Armin van Buuren Vs. Shapov
La Résistance De L'Amour
Against some odds, Armin’s team-ups with the EDM-oriented Shapov are serving pure-form trance. ‘The Last Dancer’ was fine work and ‘Our Origin’, high grade. ‘Résistance’, however, aces them both. A sleek, moody and confidently unhurried production platforms a cooler number, with BBE-ish bleeps swathed in celestial sweep. Add to that bass with groove, an en Français vocal, spot-on key changes and a smartly truncating electro sub-melody, and ‘Résistance’ lands top la month’s pile.
Markus Schulz & HALIENE
‘Ave Maria’s delivered in Latin, regularly ranged in the mezzo-soprano and contains libretti like "mulieribus" and "peccatorbus". When singing it, basically, there’s nowhere to hide. No studio magic’s getting you through this one. With extraordinary top-note reach and perfect pitch, HALIENE sounds like she was born singing it. Produced as a final tribute to his mother, Markus’s interpretation equalises ‘Ave’s vocal lament with a positive, vivid post-break updraft. Moving without a doubt.
Been a while since we’ve heard anything from Steve. 12 years in fact. Biggest enigma beyond that is how the so-so ‘Flotation’ got elected title track. The likewise psy-oriented ‘Vibrations’ is far more notable, especially in its acid-catalysed second half. ‘Sun Flickering’ is Birch on more common ground: its harmonics afforded no end of studio lustre. ‘Merry-go-round’ gets bleepily deep, conjuring superb atmospheres, while the melodically excellent ‘Dream Machine’ marks the EP’s highpoint.
Two newies from the freshly reactivated Mr Gibson. ‘Krystalised’ offers the more ‘seasonal’ of the two, hooking a warm mainline around moderated acidity, and leaving the floor urgency to its compelling sub-riff. Fast forward a couple of club floor hours, and AJ equips ‘The Whip’ with more robust bass, less restrained acid and plenty of character. Not least of which is its jacking leadline, which sets the break off brilliantly.
Stoneface & Terminal
Would sir/madam care for some 303 with that? Don’t mind if we do! After some strong centre ground offerings on FSOE recently, Stoneface & Terminal return to the deregulated margins of Clandestine. LFO’s the other prime mover in ‘Orbiter’, twisting the bass as a riff and for maximum drive. Elsewhere, hi-hats hiss, percussion rides and, at a cruising speed, acid evolves, darkening our floors in the finest of manners.
'SH101 (The Remixes)'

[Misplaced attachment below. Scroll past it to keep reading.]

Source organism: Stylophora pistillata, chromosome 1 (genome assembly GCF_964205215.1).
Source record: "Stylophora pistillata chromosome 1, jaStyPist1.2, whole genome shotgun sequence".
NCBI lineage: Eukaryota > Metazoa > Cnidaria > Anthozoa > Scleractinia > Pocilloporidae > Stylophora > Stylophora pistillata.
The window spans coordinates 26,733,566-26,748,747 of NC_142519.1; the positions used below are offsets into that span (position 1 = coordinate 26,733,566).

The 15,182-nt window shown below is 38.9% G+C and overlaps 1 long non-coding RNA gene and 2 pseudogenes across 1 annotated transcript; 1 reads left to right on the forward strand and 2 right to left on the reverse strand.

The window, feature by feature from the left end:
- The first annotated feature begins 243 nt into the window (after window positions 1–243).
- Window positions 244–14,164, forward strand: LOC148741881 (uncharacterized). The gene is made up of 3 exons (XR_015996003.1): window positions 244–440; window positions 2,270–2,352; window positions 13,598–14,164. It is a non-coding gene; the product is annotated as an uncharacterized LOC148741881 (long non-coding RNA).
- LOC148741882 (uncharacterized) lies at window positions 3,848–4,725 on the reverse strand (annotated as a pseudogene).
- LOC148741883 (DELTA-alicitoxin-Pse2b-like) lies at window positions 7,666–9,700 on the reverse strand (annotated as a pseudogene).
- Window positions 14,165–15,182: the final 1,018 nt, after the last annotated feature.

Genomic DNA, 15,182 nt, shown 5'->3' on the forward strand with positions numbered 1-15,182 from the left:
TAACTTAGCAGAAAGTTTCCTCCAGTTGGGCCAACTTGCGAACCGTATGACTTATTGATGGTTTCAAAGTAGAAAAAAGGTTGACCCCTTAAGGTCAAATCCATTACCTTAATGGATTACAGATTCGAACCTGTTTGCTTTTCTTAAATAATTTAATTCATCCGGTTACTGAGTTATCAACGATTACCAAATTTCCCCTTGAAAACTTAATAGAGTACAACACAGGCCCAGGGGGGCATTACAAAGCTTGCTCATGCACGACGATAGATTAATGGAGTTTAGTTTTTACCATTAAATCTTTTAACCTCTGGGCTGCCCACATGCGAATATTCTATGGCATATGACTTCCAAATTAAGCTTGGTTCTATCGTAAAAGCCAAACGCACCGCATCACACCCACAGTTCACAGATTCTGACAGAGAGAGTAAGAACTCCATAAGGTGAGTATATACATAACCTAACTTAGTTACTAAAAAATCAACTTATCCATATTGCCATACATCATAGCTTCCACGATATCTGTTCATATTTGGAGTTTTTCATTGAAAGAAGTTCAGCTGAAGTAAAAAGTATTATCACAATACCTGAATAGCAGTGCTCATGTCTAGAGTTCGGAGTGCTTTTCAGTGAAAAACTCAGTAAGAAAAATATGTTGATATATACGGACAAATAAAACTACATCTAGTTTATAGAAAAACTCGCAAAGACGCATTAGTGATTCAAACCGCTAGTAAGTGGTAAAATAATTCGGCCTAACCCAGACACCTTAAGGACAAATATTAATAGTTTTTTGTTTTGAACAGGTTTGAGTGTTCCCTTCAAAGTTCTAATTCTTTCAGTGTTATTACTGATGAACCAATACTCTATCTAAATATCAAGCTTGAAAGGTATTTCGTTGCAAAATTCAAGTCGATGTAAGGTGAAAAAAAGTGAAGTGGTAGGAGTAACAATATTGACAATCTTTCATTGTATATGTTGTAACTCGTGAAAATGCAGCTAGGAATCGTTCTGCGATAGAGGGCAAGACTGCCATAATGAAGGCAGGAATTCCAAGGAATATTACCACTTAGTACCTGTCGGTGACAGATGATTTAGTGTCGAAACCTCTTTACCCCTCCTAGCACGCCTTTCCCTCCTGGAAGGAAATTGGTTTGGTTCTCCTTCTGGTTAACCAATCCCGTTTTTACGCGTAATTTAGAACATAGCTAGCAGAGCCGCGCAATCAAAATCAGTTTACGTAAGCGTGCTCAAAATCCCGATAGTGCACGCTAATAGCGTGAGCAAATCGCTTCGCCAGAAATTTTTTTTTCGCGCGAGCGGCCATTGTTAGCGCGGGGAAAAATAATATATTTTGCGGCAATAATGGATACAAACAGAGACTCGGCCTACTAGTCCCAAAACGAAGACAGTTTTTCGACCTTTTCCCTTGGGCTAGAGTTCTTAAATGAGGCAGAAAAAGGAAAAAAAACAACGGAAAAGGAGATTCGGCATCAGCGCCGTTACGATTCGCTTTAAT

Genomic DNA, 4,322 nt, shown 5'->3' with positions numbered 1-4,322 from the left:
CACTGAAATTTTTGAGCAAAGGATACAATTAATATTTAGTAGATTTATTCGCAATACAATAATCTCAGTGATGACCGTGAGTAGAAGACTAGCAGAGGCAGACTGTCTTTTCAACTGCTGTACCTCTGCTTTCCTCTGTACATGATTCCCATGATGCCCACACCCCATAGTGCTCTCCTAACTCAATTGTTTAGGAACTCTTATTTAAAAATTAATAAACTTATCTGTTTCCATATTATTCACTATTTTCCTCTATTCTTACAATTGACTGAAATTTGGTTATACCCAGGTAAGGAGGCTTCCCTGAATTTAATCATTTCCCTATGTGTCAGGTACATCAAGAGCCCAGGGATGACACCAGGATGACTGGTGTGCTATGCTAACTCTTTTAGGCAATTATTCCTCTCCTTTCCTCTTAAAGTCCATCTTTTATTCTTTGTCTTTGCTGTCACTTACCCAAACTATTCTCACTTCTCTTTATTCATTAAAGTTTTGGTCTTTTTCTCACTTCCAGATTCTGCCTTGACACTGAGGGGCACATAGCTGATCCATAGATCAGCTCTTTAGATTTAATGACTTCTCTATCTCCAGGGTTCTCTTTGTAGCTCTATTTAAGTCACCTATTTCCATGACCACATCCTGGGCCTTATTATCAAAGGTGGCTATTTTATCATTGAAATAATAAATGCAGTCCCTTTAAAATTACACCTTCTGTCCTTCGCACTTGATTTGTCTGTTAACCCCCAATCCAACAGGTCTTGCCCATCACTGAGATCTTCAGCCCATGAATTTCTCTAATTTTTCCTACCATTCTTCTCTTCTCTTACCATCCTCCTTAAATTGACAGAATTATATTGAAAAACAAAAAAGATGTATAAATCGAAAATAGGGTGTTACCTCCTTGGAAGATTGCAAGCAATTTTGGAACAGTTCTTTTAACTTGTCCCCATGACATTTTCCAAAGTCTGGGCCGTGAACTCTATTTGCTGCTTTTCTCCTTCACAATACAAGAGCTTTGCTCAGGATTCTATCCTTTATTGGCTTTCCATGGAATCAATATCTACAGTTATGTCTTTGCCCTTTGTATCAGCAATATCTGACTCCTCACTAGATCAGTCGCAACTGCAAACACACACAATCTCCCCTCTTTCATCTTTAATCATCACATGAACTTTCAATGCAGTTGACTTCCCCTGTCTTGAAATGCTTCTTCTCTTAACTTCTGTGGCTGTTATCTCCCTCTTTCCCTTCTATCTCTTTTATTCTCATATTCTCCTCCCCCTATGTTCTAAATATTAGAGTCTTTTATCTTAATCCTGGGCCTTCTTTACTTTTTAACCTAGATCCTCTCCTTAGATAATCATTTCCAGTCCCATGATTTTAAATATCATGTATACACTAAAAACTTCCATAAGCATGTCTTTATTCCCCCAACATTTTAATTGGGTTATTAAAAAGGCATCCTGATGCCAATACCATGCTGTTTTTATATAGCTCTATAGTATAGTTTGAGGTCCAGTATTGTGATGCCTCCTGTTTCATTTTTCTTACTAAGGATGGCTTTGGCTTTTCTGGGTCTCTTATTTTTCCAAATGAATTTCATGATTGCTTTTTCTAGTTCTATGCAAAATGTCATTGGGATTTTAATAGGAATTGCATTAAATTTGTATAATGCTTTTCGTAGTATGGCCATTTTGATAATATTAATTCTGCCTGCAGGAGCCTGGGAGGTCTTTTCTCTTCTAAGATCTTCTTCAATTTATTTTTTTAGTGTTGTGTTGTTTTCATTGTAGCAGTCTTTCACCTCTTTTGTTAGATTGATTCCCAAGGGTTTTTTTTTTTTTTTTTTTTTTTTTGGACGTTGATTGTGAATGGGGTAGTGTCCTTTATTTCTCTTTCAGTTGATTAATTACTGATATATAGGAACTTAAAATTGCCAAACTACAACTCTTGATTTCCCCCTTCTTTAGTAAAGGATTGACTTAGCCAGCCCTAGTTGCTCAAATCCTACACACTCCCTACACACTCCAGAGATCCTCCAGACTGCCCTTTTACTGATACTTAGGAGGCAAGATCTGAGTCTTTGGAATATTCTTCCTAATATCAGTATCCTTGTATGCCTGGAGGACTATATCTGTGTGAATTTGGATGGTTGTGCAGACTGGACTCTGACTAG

Into the second half of 2019, and with Gai Barone’s ‘SH101’ personally still in line for trancer of the year, here come some remixes. Gai’s ‘Music For Some Masses’ rework dials down those techno aspects, but ups the bubbling acid and the mainline’s evocative steel drum sound. The ‘Morgen’ remix is initially chilled, spacey and beatless, before working itself up with metallic FX, warping synths, skiffling percussion, sci-fi-like atmospheres and unwavering drive.
For me, Vrilik’s music always falls between ‘good’ and ‘very good’, without ever managing to hit the highs of ‘excellent’ or ‘outstanding’. However, in those former groupings, he’s consistent as hell (a feat in itself these days). ‘Symbols’ and ‘Pandora' are but the latest examples, again highlighting his most notable trait. Their just-fine supporting productions have no standout elements, existing solely to stage more innately heartfelt, elaborate and gem-like mainlines.
'We’ll See (Sean Tyas & Waio Remix)'
Tyas & Waio meet head-on over Patterson’s 10-year-old ‘We’ll See’, and a more kinetic and unpredictable stylistic collision it’s hard to remember. Through psy bass patterns, zooming FX and intoxicating sub-melody contrast, the intro does keep you guessing some. Tyas evidently takes the reins in the drop, building lump-in-the-throat chords around a super-honed lead. Waio lets them have their moment, but then literally “hacks” the remix, hijacking it to his own psy ends. Heard-to-be-believed material.
Mark Sherry & David Forbes
'Yerba Del Diablo'
With masses of shared universe, this, surprisingly, is the first in-name studio meet for the two Scotsmen. Individually, with form across near enough the entire trance gamut, pre-listen it was still a bit TBC in terms of its style. ‘Yerba Del Diablo’ (‘Tea Of The Devil’, as best as we can tell) does ultimately skew to the harder side. ‘Dominator’-esque stabs, vocal chops, riff flambé and rabble-rousing mod-wheel work all combine to make this one of July’s toughest.